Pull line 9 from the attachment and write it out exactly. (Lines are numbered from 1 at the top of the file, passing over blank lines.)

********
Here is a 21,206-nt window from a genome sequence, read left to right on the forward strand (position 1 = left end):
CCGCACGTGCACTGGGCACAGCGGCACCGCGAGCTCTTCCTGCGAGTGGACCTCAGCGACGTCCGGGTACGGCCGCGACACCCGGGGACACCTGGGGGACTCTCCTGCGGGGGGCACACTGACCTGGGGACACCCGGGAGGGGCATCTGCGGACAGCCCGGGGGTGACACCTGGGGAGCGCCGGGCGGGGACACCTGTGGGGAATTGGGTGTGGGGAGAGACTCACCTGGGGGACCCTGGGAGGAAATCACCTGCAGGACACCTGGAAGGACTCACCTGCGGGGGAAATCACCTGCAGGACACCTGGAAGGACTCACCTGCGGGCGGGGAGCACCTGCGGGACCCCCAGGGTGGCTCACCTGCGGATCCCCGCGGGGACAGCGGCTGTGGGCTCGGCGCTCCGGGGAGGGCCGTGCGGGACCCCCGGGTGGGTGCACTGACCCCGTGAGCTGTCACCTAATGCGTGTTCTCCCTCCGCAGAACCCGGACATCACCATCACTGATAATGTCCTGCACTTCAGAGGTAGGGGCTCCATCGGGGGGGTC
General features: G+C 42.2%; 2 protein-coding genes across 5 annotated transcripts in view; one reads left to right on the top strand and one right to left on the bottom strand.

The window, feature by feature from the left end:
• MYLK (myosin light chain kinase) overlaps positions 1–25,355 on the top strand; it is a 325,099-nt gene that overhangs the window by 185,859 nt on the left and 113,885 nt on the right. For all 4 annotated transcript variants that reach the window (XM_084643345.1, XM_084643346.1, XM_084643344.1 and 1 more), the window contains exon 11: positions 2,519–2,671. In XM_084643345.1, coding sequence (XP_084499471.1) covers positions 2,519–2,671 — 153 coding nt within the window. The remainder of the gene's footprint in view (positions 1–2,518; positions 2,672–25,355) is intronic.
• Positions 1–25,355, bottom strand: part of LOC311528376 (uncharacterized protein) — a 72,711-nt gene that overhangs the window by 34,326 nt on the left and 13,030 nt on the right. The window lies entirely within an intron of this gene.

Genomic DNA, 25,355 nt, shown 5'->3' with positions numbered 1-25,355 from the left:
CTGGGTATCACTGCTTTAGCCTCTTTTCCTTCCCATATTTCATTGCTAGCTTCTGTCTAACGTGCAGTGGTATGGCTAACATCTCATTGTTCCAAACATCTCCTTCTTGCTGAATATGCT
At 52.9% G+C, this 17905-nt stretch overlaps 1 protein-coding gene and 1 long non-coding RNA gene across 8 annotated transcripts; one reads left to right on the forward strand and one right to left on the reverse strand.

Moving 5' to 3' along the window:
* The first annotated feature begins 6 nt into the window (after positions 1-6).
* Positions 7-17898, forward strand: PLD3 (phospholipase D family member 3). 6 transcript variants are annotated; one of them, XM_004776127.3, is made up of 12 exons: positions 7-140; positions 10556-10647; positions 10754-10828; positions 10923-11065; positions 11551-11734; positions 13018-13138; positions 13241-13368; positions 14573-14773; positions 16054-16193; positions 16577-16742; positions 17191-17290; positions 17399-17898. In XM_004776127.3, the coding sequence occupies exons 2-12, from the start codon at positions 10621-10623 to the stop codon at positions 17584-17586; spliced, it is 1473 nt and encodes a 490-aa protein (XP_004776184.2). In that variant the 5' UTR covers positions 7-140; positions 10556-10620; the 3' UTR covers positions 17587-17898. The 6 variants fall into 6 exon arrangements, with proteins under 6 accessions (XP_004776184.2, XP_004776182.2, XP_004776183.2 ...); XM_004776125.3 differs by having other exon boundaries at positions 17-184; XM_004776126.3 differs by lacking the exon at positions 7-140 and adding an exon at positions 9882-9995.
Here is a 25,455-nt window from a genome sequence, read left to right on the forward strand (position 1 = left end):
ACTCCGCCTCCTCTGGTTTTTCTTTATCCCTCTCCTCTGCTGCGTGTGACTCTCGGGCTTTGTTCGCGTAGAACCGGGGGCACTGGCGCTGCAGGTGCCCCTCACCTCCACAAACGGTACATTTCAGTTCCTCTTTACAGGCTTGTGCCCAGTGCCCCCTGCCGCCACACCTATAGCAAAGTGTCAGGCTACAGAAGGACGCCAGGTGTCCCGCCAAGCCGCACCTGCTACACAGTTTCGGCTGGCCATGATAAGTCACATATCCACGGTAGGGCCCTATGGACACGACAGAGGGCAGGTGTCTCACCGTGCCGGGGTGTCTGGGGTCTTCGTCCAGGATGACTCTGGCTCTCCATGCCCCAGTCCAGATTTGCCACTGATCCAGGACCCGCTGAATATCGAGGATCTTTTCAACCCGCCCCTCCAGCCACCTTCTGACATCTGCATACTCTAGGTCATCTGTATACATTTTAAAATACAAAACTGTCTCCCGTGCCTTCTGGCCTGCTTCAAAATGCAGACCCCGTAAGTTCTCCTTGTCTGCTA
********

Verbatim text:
At 52.9% G+C, this 17905-nt stretch overlaps 1 protein-coding gene and 1 long non-coding RNA gene across 8 annotated transcripts; one reads left to right on the forward strand and one right to left on the reverse strand.